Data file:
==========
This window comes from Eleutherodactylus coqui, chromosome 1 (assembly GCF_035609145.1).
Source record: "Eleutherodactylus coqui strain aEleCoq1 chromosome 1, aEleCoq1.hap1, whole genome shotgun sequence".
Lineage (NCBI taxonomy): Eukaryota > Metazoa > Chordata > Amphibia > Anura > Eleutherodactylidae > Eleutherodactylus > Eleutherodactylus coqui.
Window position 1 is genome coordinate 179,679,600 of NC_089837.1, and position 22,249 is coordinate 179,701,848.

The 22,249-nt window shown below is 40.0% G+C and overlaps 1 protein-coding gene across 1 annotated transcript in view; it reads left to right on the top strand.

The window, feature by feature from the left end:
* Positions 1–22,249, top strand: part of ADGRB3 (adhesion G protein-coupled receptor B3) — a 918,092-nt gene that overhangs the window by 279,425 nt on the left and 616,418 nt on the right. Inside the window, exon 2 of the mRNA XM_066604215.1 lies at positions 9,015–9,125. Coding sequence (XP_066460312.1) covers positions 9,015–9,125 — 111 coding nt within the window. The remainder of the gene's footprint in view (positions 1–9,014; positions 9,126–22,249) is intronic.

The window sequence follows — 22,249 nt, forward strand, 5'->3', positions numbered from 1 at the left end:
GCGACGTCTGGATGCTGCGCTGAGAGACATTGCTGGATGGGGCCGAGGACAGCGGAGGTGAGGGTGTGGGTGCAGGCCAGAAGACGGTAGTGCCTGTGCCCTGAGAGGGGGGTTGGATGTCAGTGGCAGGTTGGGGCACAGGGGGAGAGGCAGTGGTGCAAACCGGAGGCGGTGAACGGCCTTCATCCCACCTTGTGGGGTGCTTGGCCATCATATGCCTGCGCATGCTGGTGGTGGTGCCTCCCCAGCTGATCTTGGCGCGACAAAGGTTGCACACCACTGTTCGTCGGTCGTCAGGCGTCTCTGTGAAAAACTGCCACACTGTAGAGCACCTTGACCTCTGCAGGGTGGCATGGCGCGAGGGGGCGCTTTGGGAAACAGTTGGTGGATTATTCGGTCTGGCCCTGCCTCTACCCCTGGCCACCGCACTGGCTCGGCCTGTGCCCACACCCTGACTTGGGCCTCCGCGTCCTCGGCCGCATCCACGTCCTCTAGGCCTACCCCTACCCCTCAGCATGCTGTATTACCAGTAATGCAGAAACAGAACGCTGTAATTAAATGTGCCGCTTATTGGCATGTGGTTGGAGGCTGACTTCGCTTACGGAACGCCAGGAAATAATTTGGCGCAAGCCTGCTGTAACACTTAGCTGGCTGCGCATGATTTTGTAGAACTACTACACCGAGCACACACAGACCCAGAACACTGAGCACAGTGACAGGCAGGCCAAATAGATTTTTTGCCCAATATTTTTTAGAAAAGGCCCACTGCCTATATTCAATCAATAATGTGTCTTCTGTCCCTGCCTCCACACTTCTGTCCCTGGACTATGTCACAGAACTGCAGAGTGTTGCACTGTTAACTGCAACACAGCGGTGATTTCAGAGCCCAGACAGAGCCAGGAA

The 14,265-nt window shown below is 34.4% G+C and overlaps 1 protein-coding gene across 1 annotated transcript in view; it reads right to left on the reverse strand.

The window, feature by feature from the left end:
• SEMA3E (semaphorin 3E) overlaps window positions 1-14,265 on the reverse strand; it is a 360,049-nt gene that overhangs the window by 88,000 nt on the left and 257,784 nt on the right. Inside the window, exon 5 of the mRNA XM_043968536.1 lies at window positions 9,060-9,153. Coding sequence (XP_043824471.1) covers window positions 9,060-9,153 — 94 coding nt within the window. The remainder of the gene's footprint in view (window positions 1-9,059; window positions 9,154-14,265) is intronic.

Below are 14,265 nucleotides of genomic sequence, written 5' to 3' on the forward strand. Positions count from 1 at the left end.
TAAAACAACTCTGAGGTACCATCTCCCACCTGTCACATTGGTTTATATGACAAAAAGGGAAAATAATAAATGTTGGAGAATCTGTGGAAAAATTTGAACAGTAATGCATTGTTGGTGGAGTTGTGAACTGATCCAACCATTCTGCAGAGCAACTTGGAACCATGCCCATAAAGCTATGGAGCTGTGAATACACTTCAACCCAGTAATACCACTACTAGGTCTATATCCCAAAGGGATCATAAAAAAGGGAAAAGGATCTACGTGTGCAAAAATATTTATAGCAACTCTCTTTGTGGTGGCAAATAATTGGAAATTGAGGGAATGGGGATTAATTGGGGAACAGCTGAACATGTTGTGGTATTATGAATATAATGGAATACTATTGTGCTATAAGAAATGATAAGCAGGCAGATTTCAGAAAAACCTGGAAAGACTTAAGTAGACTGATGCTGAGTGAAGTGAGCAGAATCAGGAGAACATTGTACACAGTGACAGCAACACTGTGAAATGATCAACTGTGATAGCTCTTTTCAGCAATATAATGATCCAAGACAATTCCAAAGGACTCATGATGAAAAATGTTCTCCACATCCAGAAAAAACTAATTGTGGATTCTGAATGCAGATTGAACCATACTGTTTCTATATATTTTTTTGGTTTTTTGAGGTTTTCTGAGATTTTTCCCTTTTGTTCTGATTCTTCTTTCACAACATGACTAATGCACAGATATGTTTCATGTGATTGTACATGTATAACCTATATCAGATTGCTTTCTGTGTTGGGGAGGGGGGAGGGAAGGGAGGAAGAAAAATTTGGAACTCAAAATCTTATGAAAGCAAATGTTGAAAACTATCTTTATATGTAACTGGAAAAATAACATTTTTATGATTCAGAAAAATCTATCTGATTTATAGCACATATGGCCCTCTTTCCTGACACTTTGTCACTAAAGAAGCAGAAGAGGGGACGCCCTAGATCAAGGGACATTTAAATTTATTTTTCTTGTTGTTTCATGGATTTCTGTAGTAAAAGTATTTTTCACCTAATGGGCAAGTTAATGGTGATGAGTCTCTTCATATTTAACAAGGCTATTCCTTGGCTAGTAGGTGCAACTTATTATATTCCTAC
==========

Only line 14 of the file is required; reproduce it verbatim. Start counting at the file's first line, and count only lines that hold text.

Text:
TAAAACAACTCTGAGGTACCATCTCCCACCTGTCACATTGGTTTATATGACAAAAAGGGAAAATAATAAATGTTGGAGAATCTGTGGAAAAATTTGAACAGTAATGCATTGTTGGTGGAGTTGTGAACTGATCCAACCATTCTGCAGAGCAACTTGGAACCATGCCCATAAAGCTATGGAGCTGTGAATACACTTCAACCCAGTAATACCACTACTAGGTCTATATCCCAAAGGGATCATAAAAAAGGGAAAAGGATCTACGTGTGCAAAAATATTTATAGCAACTCTCTTTGTGGTGGCAAATAATTGGAAATTGAGGGAATGGGGATTAATTGGGGAACAGCTGAACATGTTGTGGTATTATGAATATAATGGAATACTATTGTGCTATAAGAAATGATAAGCAGGCAGATTTCAGAAAAACCTGGAAAGACTTAAGTAGACTGATGCTGAGTGAAGTGAGCAGAATCAGGAGAACATTGTACACAGTGACAGCAACACTGTGAAATGATCAACTGTGATAGCTCTTTTCAGCAATATAATGATCCAAGACAATTCCAAAGGACTCATGATGAAAAATGTTCTCCACATCCAGAAAAAACTAATTGTGGATTCTGAATGCAGATTGAACCATACTGTTTCTATATATTTTTTTGGTTTTTTGAGGTTTTCTGAGATTTTTCCCTTTTGTTCTGATTCTTCTTTCACAACATGACTAATGCACAGATATGTTTCATGTGATTGTACATGTATAACCTATATCAGATTGCTTTCTGTGTTGGGGAGGGGGGAGGGAAGGGAGGAAGAAAAATTTGGAACTCAAAATCTTATGAAAGCAAATGTTGAAAACTATCTTTATATGTAACTGGAAAAATAACATTTTTATGATTCAGAAAAATCTATCTGATTTATAGCACATATGGCCCTCTTTCCTGACACTTTGTCACTAAAGAAGCAGAAGAGGGGACGCCCTAGATCAAGGGACATTTAAATTTATTTTTCTTGTTGTTTCATGGATTTCTGTAGTAAAAGTATTTTTCACCTAATGGGCAAGTTAATGGTGATGAGTCTCTTCATATTTAACAAGGCTATTCCTTGGCTAGTAGGTGCAACTTATTATATTCCTAC